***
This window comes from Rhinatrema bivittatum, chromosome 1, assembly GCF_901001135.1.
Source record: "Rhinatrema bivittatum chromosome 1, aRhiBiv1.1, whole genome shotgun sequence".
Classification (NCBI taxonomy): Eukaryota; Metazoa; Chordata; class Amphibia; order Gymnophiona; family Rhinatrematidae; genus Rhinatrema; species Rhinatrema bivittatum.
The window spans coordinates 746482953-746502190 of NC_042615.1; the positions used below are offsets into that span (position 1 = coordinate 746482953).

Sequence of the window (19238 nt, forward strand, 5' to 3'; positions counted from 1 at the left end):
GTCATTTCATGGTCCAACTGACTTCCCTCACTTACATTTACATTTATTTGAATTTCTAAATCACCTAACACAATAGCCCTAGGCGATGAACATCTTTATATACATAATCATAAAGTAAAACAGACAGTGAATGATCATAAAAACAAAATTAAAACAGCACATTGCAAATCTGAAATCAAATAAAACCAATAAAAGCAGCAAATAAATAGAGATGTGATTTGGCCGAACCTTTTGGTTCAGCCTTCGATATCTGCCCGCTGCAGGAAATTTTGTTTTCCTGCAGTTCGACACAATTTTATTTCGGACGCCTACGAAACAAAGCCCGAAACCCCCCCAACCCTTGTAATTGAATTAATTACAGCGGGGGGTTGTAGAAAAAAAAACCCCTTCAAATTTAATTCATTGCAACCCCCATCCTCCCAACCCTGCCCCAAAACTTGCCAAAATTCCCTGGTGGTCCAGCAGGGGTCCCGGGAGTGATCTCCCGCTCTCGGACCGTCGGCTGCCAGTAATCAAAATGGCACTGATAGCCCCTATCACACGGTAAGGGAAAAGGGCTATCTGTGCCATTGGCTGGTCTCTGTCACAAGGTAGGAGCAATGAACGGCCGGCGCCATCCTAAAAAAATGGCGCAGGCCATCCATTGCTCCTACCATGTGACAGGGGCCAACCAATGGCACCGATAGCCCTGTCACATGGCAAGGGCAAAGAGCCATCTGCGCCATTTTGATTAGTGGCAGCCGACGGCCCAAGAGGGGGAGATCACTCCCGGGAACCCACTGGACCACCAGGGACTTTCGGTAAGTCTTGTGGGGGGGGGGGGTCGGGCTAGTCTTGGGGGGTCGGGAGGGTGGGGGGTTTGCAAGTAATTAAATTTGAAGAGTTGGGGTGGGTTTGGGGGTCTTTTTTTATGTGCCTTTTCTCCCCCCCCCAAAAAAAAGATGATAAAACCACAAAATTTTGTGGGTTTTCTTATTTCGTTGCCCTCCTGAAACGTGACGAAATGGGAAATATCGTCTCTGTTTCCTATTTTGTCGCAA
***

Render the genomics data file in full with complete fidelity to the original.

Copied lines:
This window comes from Rhinatrema bivittatum, chromosome 1, assembly GCF_901001135.1.
Source record: "Rhinatrema bivittatum chromosome 1, aRhiBiv1.1, whole genome shotgun sequence".
Classification (NCBI taxonomy): Eukaryota; Metazoa; Chordata; class Amphibia; order Gymnophiona; family Rhinatrematidae; genus Rhinatrema; species Rhinatrema bivittatum.
The window spans coordinates 746482953-746502190 of NC_042615.1; the positions used below are offsets into that span (position 1 = coordinate 746482953).

Sequence of the window (19238 nt, forward strand, 5' to 3'; positions counted from 1 at the left end):
GTCATTTCATGGTCCAACTGACTTCCCTCACTTACATTTACATTTATTTGAATTTCTAAATCACCTAACACAATAGCCCTAGGCGATGAACATCTTTATATACATAATCATAAAGTAAAACAGACAGTGAATGATCATAAAAACAAAATTAAAACAGCACATTGCAAATCTGAAATCAAATAAAACCAATAAAAGCAGCAAATAAATAGAGATGTGATTTGGCCGAACCTTTTGGTTCAGCCTTCGATATCTGCCCGCTGCAGGAAATTTTGTTTTCCTGCAGTTCGACACAATTTTATTTCGGACGCCTACGAAACAAAGCCCGAAACCCCCCCAACCCTTGTAATTGAATTAATTACAGCGGGGGGTTGTAGAAAAAAAAACCCCTTCAAATTTAATTCATTGCAACCCCCATCCTCCCAACCCTGCCCCAAAACTTGCCAAAATTCCCTGGTGGTCCAGCAGGGGTCCCGGGAGTGATCTCCCGCTCTCGGACCGTCGGCTGCCAGTAATCAAAATGGCACTGATAGCCCCTATCACACGGTAAGGGAAAAGGGCTATCTGTGCCATTGGCTGGTCTCTGTCACAAGGTAGGAGCAATGAACGGCCGGCGCCATCCTAAAAAAATGGCGCAGGCCATCCATTGCTCCTACCATGTGACAGGGGCCAACCAATGGCACCGATAGCCCTGTCACATGGCAAGGGCAAAGAGCCATCTGCGCCATTTTGATTAGTGGCAGCCGACGGCCCAAGAGGGGGAGATCACTCCCGGGAACCCACTGGACCACCAGGGACTTTCGGTAAGTCTTGTGGGGGGGGGGGGTCGGGCTAGTCTTGGGGGGTCGGGAGGGTGGGGGGTTTGCAAGTAATTAAATTTGAAGAGTTGGGGTGGGTTTGGGGGTCTTTTTTTATGTGCCTTTTCTCCCCCCCCCAAAAAAAAGATGATAAAACCACAAAATTTTGTGGGTTTTCTTATTTCGTTGCCCTCCTGAAACGTGACGAAATGGGAAATATCGTCTCTGTTTCCTATTTTGTCGCAA